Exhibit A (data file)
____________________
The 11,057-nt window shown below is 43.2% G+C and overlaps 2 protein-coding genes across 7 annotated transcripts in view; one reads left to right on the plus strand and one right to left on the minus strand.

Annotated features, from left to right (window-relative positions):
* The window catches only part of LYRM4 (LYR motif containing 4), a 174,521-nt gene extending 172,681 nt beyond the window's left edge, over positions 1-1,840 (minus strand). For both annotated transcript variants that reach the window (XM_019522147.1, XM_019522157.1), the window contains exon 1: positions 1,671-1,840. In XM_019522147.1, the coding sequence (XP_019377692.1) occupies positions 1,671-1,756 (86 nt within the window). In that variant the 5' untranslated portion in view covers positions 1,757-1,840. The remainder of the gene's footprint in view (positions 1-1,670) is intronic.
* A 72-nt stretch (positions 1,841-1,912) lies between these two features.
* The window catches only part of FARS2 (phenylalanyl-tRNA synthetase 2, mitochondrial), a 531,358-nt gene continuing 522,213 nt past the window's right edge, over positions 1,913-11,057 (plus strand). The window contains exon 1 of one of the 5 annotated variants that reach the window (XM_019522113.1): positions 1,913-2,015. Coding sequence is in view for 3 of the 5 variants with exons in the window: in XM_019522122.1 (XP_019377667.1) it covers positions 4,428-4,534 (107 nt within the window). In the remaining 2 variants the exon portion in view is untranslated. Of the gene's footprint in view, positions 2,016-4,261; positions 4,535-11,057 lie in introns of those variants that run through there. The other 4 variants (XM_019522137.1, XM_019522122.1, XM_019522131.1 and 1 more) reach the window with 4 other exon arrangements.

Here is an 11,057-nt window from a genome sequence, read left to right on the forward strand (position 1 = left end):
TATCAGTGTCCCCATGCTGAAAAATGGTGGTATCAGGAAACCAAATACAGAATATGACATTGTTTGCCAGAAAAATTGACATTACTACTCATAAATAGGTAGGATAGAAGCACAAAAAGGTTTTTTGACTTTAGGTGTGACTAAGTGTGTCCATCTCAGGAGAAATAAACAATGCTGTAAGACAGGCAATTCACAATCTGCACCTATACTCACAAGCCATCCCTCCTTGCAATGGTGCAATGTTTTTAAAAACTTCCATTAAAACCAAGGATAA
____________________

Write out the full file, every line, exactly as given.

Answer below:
The 11,057-nt window shown below is 43.2% G+C and overlaps 2 protein-coding genes across 7 annotated transcripts in view; one reads left to right on the plus strand and one right to left on the minus strand.

Annotated features, from left to right (window-relative positions):
* The window catches only part of LYRM4 (LYR motif containing 4), a 174,521-nt gene extending 172,681 nt beyond the window's left edge, over positions 1-1,840 (minus strand). For both annotated transcript variants that reach the window (XM_019522147.1, XM_019522157.1), the window contains exon 1: positions 1,671-1,840. In XM_019522147.1, the coding sequence (XP_019377692.1) occupies positions 1,671-1,756 (86 nt within the window). In that variant the 5' untranslated portion in view covers positions 1,757-1,840. The remainder of the gene's footprint in view (positions 1-1,670) is intronic.
* A 72-nt stretch (positions 1,841-1,912) lies between these two features.
* The window catches only part of FARS2 (phenylalanyl-tRNA synthetase 2, mitochondrial), a 531,358-nt gene continuing 522,213 nt past the window's right edge, over positions 1,913-11,057 (plus strand). The window contains exon 1 of one of the 5 annotated variants that reach the window (XM_019522113.1): positions 1,913-2,015. Coding sequence is in view for 3 of the 5 variants with exons in the window: in XM_019522122.1 (XP_019377667.1) it covers positions 4,428-4,534 (107 nt within the window). In the remaining 2 variants the exon portion in view is untranslated. Of the gene's footprint in view, positions 2,016-4,261; positions 4,535-11,057 lie in introns of those variants that run through there. The other 4 variants (XM_019522137.1, XM_019522122.1, XM_019522131.1 and 1 more) reach the window with 4 other exon arrangements.

Here is an 11,057-nt window from a genome sequence, read left to right on the forward strand (position 1 = left end):
TATCAGTGTCCCCATGCTGAAAAATGGTGGTATCAGGAAACCAAATACAGAATATGACATTGTTTGCCAGAAAAATTGACATTACTACTCATAAATAGGTAGGATAGAAGCACAAAAAGGTTTTTTGACTTTAGGTGTGACTAAGTGTGTCCATCTCAGGAGAAATAAACAATGCTGTAAGACAGGCAATTCACAATCTGCACCTATACTCACAAGCCATCCCTCCTTGCAATGGTGCAATGTTTTTAAAAACTTCCATTAAAACCAAGGATAA